They normally go after the person that the car is in, if you have no income they will then go after the co-signer. What I am not understanding how did they allow a 16 year old put the car in there name and not the person of legal age to purchase a car. They waited 10 years before the would enter a judgment that is against the law, I thought after seven years it is too late. You really need to seek out a lawyer to check into that for you, because that bill is actually 10years old. You need someone good and know the laws in Missouri for sure, I don't think that is legal. Good Luck

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  • 1 decade ago

    You are still responsible for the loan no matter how long ago. You have a legal and moral obligation to pay this.

    You should feel bad for screwing your co-signer like that, that is why you should NEVER co-sign a loan.

    You should just pay the loan and learn from this mistake. I would also tell the co-signer "Sorry for messing your credit up also"

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  • 1 decade ago

    I don't know the laws in the state MO, but unless you were an emancipated minor I find it strange that they would enter into a legal contract with you even with a co-signer.

    Nowadays it is not uncommon for a company to hold over a debt and bring it in judgment when the minor becomes an adult if they co-signer reneged. Since most consumers are not wise to there rights you might want to check with your credit bureaus to see if you can have this debt erased or at least find out what your options are.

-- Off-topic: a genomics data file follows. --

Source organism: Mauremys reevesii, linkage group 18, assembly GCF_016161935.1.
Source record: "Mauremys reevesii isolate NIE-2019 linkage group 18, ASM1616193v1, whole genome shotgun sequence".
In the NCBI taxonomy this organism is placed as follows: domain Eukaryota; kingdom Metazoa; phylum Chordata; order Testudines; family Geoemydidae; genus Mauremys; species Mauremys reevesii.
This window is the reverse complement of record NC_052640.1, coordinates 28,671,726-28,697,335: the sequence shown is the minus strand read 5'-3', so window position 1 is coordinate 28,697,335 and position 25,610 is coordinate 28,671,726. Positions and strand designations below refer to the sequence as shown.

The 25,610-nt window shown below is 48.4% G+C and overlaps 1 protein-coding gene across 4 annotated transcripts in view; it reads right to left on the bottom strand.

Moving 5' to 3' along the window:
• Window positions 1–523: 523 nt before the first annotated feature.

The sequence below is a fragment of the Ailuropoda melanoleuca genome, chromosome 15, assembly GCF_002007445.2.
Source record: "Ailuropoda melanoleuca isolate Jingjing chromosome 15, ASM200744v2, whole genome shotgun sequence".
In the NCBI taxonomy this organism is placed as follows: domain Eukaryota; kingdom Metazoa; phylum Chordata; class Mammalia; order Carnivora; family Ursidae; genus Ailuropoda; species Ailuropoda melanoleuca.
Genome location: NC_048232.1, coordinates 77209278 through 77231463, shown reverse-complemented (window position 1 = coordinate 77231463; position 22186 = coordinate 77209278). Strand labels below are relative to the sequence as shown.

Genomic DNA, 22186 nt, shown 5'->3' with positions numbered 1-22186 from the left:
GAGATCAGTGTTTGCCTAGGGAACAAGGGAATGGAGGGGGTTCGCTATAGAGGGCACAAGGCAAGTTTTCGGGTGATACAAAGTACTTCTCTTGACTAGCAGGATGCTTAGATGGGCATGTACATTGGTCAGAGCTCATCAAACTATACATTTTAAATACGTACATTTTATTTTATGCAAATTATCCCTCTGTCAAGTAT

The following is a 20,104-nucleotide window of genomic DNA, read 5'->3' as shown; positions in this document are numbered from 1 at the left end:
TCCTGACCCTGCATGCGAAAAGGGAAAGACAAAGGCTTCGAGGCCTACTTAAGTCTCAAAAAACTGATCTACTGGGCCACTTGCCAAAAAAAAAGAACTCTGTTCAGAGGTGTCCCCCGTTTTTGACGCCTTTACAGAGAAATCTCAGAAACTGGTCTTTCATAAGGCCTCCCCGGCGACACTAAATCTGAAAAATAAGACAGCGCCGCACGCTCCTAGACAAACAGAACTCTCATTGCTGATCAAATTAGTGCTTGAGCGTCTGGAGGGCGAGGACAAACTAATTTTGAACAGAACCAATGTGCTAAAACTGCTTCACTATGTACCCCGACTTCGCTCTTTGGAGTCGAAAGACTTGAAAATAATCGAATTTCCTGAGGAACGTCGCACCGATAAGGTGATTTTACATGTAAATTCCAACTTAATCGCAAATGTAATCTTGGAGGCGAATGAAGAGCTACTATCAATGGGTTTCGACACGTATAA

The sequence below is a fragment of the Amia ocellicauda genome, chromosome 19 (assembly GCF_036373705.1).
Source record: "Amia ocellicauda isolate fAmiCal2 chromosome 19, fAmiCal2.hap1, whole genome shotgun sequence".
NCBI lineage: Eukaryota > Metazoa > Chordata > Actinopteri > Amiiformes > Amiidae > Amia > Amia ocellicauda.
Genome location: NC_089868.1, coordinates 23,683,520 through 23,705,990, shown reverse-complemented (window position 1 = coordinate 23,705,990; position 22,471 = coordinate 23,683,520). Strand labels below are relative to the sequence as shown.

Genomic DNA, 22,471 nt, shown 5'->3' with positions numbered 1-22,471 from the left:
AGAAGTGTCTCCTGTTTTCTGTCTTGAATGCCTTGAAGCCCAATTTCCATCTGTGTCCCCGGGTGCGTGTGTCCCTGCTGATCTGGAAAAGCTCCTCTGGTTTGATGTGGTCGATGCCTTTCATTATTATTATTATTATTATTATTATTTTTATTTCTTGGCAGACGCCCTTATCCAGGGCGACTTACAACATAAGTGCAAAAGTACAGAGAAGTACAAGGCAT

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  • 1 decade ago

    I would contact an attorney. How did they let you sign for a car at 16. You have to be 18 to get a credit card, unless it is in your parents name. You also must be a certain age to get a bank account. This sounds illegal. I think the car company should be counter sued for putting yuour throught this, and the co-signer should be in trouble as well. If that failed, then I would contact the media, and tell them I was scamed!

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  • Anonymous
    1 decade ago

    No idea as I am in the uk. However I thought that a 16 year old is still counted as a minor, and therefore you can not make a legal aggreement with one. I would get a lawyer to find out where you stand.

    On an ethical view, would you not like to help out the person who co signed, as after all they were kind enough to help you out.

    Any ways have a good new year. x

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  • Anonymous
    1 decade ago

    I don't know how it is in Missouri, but in NY You can't get a bank loan untill you are 18 (legal age to be bound by a contract). So if you were 16 you can't be held responsible for a debt because you weren't old enough to agree to a contract legally. The best way to fight this is to get a lawyer, and provide him/her with anything they ask for. It will take forever, but you will eventually get it resolved.

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  • 1 decade ago

    You should contact an attorney. Under the age of 18, you cannot legally sign a contract. Any contract you do sign is invalid.